Thu, Jul 17, 2003 - Page 6 News List

Uribe pushes peace in Colombia

NEGOTIATIONS The president said the government's overture to hold talks with the right-wing paramilitaries should serve as an example to leftist rebel groups


Colombian marines patrol aboard a high-speed boat along the Arauca River before the arrival of Colombian President Alvaro Uribe in Arauca city, Tuesday.


Colombian President Alvaro Uribe said an agreement to start formal peace talks with right-wing paramilitaries was a step closer to peace and hoped leftist rebel groups would take the cue.

"It's peace, or else. Either they negotiate or we defeat them, but we'll have peace. We must get out of this nightmare of violence," Uribe told reporters late Tuesday during a visit to the war-torn eastern province of Arauca.

His comments followed an announcement earlier in the day that the United Self-Defense Forces of Colombia, or AUC, had agreed to demobilize their 10,000 fighters by the end of 2005.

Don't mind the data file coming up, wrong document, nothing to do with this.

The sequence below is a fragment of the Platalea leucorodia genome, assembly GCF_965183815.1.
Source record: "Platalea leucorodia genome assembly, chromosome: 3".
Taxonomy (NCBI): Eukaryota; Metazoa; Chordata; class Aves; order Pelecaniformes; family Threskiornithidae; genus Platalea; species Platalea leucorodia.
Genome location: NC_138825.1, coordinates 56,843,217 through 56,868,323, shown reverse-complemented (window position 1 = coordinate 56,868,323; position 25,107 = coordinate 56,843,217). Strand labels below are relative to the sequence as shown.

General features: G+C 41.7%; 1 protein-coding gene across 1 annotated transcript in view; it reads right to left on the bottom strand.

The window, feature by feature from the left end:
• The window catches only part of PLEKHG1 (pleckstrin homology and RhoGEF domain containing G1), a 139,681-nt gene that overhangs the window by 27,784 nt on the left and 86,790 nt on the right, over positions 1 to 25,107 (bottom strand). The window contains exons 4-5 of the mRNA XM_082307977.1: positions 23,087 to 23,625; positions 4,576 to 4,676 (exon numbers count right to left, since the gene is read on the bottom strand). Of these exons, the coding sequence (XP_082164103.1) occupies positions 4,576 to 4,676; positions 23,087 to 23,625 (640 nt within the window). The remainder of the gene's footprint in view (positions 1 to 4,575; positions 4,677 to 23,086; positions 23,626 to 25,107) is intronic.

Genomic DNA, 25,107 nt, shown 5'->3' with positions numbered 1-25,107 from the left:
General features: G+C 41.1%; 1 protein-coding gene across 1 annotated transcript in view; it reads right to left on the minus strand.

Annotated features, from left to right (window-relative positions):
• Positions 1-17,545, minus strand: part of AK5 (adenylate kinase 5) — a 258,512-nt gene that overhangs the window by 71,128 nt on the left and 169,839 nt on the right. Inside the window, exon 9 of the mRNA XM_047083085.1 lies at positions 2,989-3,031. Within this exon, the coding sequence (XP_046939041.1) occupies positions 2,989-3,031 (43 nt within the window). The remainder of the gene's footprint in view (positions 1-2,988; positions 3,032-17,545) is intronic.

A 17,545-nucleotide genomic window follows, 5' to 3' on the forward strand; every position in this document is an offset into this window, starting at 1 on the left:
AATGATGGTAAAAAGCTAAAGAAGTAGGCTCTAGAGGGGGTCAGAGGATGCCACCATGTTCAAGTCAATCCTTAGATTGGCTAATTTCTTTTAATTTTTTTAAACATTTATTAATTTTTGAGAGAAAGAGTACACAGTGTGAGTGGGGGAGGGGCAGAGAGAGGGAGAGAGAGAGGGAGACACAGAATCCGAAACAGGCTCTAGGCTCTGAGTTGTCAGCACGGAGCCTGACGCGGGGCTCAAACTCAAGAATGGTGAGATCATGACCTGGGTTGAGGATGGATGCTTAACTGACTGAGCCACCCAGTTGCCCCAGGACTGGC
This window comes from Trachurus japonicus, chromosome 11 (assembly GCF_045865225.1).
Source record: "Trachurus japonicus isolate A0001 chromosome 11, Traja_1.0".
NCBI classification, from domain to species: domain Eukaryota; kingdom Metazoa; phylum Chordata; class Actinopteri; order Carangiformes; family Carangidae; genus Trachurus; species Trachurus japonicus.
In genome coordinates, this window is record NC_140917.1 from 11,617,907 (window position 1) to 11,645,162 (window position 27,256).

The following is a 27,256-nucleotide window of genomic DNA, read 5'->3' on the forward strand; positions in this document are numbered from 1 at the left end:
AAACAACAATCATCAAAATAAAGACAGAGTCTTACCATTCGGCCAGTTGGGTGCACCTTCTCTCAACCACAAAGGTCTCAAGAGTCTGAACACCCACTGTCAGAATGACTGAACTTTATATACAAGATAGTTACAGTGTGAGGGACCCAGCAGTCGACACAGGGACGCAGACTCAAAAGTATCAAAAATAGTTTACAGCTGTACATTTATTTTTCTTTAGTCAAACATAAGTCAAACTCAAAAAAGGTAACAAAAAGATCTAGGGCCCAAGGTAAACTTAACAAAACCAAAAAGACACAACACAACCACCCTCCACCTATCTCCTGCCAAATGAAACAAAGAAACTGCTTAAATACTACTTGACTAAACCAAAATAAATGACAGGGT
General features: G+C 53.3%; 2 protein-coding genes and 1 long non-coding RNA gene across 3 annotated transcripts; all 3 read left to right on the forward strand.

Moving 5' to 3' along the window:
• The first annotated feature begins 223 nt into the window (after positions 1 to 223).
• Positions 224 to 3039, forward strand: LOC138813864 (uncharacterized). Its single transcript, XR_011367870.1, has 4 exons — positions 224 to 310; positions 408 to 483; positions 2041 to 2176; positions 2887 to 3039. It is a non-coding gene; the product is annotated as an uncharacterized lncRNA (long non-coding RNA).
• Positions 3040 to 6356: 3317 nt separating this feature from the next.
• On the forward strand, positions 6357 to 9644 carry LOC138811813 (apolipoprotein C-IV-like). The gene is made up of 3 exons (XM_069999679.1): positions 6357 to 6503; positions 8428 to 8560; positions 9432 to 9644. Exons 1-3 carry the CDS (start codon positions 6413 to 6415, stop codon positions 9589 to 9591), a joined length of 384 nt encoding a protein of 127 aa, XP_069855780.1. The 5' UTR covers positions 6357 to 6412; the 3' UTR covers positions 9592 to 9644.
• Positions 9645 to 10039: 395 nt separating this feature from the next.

In a statement signed by Uribe's peace commissioner Carlos Restrepo and the two top AUC leaders, the Colombian government also "agrees to help incorporate (AUC members) into the civilian life."

The agreement paves the way for formal peace talks between the AUC -- the largest paramilitary umbrella organization in Colombia -- and the Uribe administration.

Uribe said the agreement was "a step toward peace and the restoration of human rights" in Colombia. He said the peace process "must be carried out with the help of the international community."

The paramilitaries are the sworn enemies of two other of Colombia's irregular forces, the 17,000-strong leftist Revolutionary Armed Forces of Colombia, or FARC, and the smaller National Liberation Army.

Washington considers all three groups to be terrorist organizations.

Human rights groups have blamed all three groups for violations, but especially singles out the AUC for committing some of the worst atrocities and massacres in the country's lengthy war.

The previous government of president Andres Pastrana held lengthy but ultimately fruitless peace negotiations with FARC leaders, which broke down in February last year.

Uribe said he hoped the agreement with the AUC would encourage a similar move by leftist rebels. "You have to bet on peace," he added.

More than 200,000 people have been killed in Colombia's nearly 40-year-old civil war.

A major issue to be thrashed out during the peace talks with the AUC is the fate of its two top leaders, Caslos Castano and Salvador Mancuso.

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